Guarantees regarding atomicity and ordering with async/.await

Hi,

Let's assume I want to simulate some real-world phenomenon like planets orbiting a star. Perfect use case for concurrency. However, since I do not want to deal with nondeterminism and heisenbugs, I decide not to use OS threads. Fortunately, Rust's async/.await is here to save the day!

Now, I would still like to produce fast code and therefore do not want use synchronization unless it is strictly necessary for correctness.

Let's consider the following code (please note the comments that identify (critical) sections):

fn main() {
    let x: Rc<RefCell<usize>> = Rc::new(RefCell::new(0));
    let clone = Rc::clone(&x);

    let h1 = spawn_local(async move {
        // Beginning of section A
        // some computation
        // End of section A
        Fut::new().await;
        // Beginning of section B
        *x.borrow_mut() = 1;
        *x.borrow_mut() = 2;
        // End of section B
    });

    let h2 = spawn_local(async move {
        // Beginning of section C
        println!("{:?}", clone);
        // End of section C
    });

    block_on(h1);
    block_on(h2);
}

Assuming Fut (some dummy Future) is implemented, this code works with async-std 1.8.0. However, for simplicity, it can be reduced to something like this (which is not valid Rust of course):

fn main() {
    let mut x = 0;

    spawn(async {
        // A
        // some computation
        Fut::new().await;
        // B
        x = 1;
        x = 2;
    });

    spawn(async {
        // C
        println!("{}", x);
    });
}

Intuitively, I expect this code to be executed as though each section was protected by a mutex, in which case the following execution paths are possible: ABC, ACB, CAB. (ABC, for instance, means that section A runs first, then B and lastly C)

For each interleaving, the expected output is:
ABC: 2
ACB: 0
CAB: 0

But is that behaviour guaranteed? Or can the compiler/hardware reorder instructions, for example, like so?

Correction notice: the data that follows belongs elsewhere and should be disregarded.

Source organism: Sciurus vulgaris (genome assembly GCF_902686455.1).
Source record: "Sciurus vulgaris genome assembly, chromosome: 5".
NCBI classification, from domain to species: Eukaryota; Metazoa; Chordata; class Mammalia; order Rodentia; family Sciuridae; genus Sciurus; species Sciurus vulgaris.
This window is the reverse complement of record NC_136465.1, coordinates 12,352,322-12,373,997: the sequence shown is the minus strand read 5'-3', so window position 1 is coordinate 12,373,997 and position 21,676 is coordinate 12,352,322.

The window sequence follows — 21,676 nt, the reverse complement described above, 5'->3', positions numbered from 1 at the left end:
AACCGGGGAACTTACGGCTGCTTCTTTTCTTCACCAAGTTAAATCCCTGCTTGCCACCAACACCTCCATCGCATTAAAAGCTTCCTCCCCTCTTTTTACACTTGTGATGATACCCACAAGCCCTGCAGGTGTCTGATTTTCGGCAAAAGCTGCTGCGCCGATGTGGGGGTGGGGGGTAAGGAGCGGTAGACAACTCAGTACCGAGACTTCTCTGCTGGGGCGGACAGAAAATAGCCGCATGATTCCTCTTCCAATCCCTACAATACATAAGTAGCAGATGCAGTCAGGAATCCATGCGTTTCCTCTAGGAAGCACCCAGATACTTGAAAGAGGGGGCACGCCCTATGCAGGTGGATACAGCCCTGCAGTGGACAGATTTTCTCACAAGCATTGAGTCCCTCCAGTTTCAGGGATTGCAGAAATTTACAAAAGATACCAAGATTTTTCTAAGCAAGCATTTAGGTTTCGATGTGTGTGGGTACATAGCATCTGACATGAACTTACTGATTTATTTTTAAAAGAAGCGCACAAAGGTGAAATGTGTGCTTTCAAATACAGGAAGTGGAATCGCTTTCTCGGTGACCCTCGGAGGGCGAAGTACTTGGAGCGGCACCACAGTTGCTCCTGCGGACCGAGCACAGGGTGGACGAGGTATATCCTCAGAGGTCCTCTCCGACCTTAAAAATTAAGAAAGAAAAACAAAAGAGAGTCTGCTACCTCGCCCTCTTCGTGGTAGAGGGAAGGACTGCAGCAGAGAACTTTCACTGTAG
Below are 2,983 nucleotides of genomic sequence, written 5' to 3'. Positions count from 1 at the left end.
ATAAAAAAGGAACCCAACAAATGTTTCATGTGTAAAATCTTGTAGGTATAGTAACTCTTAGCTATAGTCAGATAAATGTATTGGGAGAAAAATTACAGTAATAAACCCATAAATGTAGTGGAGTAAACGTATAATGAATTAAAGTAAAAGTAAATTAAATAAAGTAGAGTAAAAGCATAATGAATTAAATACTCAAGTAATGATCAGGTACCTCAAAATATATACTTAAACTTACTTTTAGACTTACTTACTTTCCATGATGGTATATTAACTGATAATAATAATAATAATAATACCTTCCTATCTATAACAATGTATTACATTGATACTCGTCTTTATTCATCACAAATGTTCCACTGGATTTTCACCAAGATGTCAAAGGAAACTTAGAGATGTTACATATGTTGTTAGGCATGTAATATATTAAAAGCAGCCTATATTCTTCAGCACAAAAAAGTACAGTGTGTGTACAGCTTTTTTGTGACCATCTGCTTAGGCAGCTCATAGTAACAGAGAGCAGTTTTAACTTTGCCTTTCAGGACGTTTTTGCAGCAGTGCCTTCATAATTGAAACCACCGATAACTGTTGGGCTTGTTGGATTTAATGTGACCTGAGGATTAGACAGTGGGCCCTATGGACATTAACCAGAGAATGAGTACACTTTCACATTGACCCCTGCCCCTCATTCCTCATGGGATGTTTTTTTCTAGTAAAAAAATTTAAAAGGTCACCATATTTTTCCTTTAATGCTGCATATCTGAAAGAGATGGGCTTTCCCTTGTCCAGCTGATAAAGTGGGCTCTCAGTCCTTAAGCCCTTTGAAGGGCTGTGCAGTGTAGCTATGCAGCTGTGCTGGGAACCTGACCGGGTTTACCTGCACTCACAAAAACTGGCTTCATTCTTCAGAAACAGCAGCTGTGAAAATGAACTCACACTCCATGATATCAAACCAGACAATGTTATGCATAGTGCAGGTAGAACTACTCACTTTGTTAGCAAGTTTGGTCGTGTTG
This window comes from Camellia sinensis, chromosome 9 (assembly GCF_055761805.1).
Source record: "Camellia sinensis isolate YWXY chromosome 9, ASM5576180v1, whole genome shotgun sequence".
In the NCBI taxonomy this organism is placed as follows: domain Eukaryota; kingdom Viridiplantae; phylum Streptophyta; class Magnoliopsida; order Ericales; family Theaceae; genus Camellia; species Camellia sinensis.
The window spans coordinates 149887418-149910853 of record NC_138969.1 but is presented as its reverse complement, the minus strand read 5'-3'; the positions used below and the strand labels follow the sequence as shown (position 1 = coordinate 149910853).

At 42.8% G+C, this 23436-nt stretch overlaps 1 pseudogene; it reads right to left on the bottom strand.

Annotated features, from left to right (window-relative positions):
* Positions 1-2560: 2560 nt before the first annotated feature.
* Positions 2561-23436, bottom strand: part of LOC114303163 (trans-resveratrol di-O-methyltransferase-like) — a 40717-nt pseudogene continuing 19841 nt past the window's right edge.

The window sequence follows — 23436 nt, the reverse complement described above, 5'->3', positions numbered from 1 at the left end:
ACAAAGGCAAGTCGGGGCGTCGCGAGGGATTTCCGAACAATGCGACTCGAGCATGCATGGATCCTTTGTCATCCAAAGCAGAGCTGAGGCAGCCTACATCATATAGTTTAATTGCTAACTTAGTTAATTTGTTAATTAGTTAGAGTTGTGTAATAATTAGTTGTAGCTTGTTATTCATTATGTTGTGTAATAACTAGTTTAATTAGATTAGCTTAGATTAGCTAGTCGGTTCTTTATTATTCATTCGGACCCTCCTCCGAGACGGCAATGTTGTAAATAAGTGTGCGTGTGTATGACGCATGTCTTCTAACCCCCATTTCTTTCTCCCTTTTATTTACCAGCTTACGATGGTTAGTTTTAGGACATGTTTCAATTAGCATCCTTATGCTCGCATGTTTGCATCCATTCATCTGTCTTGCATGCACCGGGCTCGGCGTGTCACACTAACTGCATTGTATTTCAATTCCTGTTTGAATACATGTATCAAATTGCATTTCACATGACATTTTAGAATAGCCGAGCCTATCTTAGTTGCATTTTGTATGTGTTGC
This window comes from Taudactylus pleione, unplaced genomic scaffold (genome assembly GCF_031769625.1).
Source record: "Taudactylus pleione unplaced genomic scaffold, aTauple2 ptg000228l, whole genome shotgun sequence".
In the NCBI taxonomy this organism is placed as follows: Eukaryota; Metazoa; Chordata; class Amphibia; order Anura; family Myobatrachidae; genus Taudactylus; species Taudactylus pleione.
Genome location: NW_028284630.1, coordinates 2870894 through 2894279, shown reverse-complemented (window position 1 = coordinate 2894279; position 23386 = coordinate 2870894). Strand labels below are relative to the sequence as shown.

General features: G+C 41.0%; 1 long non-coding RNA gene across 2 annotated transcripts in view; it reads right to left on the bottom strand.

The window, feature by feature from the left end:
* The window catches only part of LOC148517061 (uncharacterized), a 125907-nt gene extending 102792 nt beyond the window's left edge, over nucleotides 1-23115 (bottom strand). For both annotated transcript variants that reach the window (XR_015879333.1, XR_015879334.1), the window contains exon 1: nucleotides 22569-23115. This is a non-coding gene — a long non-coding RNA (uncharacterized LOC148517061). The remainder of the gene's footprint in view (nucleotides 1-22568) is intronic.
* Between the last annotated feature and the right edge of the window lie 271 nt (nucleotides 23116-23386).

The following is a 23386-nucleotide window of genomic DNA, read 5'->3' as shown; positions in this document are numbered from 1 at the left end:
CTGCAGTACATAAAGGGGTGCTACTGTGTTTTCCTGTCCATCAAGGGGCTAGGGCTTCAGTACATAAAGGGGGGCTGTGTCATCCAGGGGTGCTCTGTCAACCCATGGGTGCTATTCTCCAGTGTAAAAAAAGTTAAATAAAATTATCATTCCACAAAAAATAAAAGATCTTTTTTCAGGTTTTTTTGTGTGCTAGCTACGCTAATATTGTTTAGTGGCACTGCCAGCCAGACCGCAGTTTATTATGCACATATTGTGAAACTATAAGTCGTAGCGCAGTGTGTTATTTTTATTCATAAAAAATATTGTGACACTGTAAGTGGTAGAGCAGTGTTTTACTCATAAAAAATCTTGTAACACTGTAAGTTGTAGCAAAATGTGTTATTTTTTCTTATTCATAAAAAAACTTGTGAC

fn main() {
    let mut x = 0;

    spawn(async {
        // A
        // some computation
        x = 1;
        Fut::new().await;
        // B
        x = 2;
    });

    spawn(async {
        // C
        println!("{}", x);
    });
}

Importantly, was this possible, the program could now print 1 (when it takes the path ACB) which was not possible before.

Edit: Added some extra context in my follow-up post:

That depends on what executor you are using. A will always come before B, but C could come in between depending on what executor you are using

In your code, you are using spawn_local. Hence, everything is running in the same thread, and context switching can only possibly happen at an .await point. Of course everything running in a single thread might give you less speedup than you were hoping for (although I’m not 100% sure if multi-threading is what you’re after). Importantly, in Rust it itsn’t even possible that a variable protected by RefCell could be accessed (by reference) by multiple threads.

Of course when you change to something like async_std::task::spawn that does allow for execution in multiple threads in parallel, you need to choose your synchronization primitives to still allow for mutation of x from multiple places. If you go with atomics (e.g. AtomicUsize) then bad interleavings are possible. If you use some kind of Mutex or something similar, then the critical sections are explicit anyways.